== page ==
PROVIDENCE — Lifespan Corp. reports it has tentatively agreed to a 2.75 percent pay increase for United Nurses and Allied Professionals Local 5098’s 2,400 nurses and allied health professionals at Rhode Island Hospital in the first year of a ratified contract, letting employees choose whether to move their pension plans to 401ks with 6 percent matches, and a commitment to no layoffs for five years.
The first year’s raise would be followed by a 2.5 percent raise in 2019 and 2020, then a 2.75 percent raise in 2022, according to Jane Bruno, Lifespan’s vice president. The offer would also eliminate the hospital’s minimum step pay rate, add a new Step 11 and a new Step 25. Employees on minimum step through step 10 will receive a step increase each year (4 percent annually for nurses and 3.5 percent annually for allied professionals) in addition to the across-the-board increases.
UNAP spokesman Ray Sullivan declined to comment on the details released by Lifespan. Sullivan said the union would brief its members on the matter in whole before discussing separate elements of the tentative agreement. The tentative agreement, which the parties reached Friday, will be voted on by union members Wednesday.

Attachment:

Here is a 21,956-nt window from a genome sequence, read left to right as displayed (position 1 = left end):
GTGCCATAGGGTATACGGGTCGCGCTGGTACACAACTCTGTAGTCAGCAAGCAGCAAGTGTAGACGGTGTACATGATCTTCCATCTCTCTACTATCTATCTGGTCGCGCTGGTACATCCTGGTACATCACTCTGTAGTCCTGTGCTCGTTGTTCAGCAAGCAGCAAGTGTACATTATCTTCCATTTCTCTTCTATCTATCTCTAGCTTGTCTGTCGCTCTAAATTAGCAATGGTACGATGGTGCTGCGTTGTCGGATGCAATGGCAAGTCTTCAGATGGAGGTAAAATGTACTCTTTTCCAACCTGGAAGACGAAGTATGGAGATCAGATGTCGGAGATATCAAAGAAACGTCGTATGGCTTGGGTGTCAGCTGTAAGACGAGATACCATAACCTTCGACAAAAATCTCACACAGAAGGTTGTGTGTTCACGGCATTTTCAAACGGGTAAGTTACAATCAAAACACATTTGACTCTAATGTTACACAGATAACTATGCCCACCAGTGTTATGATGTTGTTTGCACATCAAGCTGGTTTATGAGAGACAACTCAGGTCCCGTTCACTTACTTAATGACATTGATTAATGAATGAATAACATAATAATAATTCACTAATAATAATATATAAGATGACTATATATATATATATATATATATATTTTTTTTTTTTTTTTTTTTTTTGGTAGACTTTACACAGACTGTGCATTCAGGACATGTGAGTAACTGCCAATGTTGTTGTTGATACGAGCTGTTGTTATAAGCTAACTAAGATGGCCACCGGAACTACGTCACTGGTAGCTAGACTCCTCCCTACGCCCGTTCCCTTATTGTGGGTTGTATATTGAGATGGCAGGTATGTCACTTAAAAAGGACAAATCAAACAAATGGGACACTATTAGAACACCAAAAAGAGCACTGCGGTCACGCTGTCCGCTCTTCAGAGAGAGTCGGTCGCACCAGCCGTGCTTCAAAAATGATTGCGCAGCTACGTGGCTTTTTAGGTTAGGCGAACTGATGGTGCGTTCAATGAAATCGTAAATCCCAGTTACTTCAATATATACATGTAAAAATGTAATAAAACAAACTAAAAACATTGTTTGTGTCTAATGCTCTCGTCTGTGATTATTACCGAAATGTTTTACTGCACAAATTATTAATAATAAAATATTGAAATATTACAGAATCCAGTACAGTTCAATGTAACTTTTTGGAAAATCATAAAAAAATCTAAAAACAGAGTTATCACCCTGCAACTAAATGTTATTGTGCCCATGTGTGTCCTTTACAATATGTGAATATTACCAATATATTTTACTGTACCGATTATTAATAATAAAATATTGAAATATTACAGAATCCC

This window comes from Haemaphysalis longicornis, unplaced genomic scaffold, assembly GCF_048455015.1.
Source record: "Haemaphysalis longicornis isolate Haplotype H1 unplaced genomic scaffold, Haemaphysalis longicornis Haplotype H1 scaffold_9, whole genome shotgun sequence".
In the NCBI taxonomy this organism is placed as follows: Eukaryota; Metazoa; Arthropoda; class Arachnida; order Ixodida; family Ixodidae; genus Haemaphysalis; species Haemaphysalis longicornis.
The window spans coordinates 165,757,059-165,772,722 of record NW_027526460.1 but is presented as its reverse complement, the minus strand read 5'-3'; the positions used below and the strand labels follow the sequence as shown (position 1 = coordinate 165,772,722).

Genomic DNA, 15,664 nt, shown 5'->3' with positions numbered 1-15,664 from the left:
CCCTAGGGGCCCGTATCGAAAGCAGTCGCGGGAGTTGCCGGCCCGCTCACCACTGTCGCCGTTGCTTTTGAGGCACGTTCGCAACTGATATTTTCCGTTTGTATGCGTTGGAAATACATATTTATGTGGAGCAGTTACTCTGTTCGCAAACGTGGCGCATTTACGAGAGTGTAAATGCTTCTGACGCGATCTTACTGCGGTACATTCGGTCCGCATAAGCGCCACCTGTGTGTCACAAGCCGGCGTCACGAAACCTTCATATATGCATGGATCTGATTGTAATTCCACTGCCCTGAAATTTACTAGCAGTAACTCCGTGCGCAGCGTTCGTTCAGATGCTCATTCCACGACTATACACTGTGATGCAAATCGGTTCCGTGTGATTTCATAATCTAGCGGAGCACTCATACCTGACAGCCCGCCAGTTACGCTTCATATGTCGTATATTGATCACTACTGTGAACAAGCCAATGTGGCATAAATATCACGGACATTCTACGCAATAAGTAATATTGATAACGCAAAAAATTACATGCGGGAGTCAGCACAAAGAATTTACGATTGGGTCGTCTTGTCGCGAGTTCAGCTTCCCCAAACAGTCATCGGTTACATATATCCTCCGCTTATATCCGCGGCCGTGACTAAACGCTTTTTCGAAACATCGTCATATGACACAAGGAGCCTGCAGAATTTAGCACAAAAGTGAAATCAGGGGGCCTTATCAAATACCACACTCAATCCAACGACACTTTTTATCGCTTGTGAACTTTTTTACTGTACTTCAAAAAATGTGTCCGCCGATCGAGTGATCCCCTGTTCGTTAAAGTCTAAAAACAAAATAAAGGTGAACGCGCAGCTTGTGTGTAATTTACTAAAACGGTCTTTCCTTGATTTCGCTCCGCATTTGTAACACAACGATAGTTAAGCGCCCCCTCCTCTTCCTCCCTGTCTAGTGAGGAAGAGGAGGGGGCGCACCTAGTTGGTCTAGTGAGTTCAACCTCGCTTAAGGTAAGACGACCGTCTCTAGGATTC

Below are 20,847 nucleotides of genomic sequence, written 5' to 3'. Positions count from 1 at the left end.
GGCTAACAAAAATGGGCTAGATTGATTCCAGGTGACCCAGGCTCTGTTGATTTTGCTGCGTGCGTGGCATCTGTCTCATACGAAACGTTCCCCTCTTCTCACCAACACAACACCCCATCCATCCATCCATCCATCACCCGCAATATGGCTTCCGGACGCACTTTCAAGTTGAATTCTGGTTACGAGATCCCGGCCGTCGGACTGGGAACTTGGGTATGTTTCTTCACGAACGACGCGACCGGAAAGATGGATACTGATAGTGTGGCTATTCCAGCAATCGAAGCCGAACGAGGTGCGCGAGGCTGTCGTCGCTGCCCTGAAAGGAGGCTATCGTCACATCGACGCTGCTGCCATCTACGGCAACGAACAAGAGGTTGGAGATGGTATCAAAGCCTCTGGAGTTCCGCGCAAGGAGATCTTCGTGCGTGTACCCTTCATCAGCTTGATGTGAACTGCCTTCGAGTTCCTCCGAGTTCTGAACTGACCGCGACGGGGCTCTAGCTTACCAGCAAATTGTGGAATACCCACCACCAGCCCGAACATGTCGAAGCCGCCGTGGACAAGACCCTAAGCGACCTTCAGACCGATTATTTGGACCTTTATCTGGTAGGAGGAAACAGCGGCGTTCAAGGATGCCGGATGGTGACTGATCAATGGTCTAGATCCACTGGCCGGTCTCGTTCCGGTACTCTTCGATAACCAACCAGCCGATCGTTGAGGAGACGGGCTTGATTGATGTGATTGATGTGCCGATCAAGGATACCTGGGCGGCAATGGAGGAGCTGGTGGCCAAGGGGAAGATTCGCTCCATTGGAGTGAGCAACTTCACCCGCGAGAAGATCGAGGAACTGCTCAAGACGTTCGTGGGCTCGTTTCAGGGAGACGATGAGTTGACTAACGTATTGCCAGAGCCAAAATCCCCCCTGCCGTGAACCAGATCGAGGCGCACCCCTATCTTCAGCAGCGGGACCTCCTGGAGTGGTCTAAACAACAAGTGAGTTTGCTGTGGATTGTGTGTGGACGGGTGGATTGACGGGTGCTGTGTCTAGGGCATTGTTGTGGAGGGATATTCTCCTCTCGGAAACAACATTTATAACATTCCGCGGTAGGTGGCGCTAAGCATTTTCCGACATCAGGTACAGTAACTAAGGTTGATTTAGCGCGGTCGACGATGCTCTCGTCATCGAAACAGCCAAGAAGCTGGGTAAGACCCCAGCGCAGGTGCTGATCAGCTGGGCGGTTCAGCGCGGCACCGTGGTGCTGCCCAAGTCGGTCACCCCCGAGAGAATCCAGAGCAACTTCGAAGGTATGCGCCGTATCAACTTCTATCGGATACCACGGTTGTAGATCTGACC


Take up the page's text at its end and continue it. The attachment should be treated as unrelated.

The hospital system reports it has also agreed to create a joint labor-management working group tasked, with the assistance of an outside facilitator, to address staffing, supply and equipment concerns raised by the union. The committee will meet monthly for the first 6 months, then quarterly for the duration of the contract. Recommendations for members of the working group will be submitted to the chief nursing officer and/or the senior vice president of clinical service lines and facilities development at the hospital, Bruno said.
Bruno did not address whether $10 million spent on replacement workers during a four-day strike from July 23 at 3 p.m. until July 27 at 3 p.m., which Lifespan officials previously said would be subtracted from their contract offer to the union, had been factored in to the tentative agreement.
When asked about the sum, Bruno said the original three-year offer had been restructured as a five-year offer.
Additional details from the tentative agreement include:
- Elimination of a tobacco surcharge on health insurance.
- Employees will have the right to refuse one on-call assignment on less than 5 days’ notice.
- Nurses and technologists will be eligible for significant pay increases through separate clinical advancement programs.
Rob Borkowski is a PBN staff writer. Email him at Borkowski@PBN.com.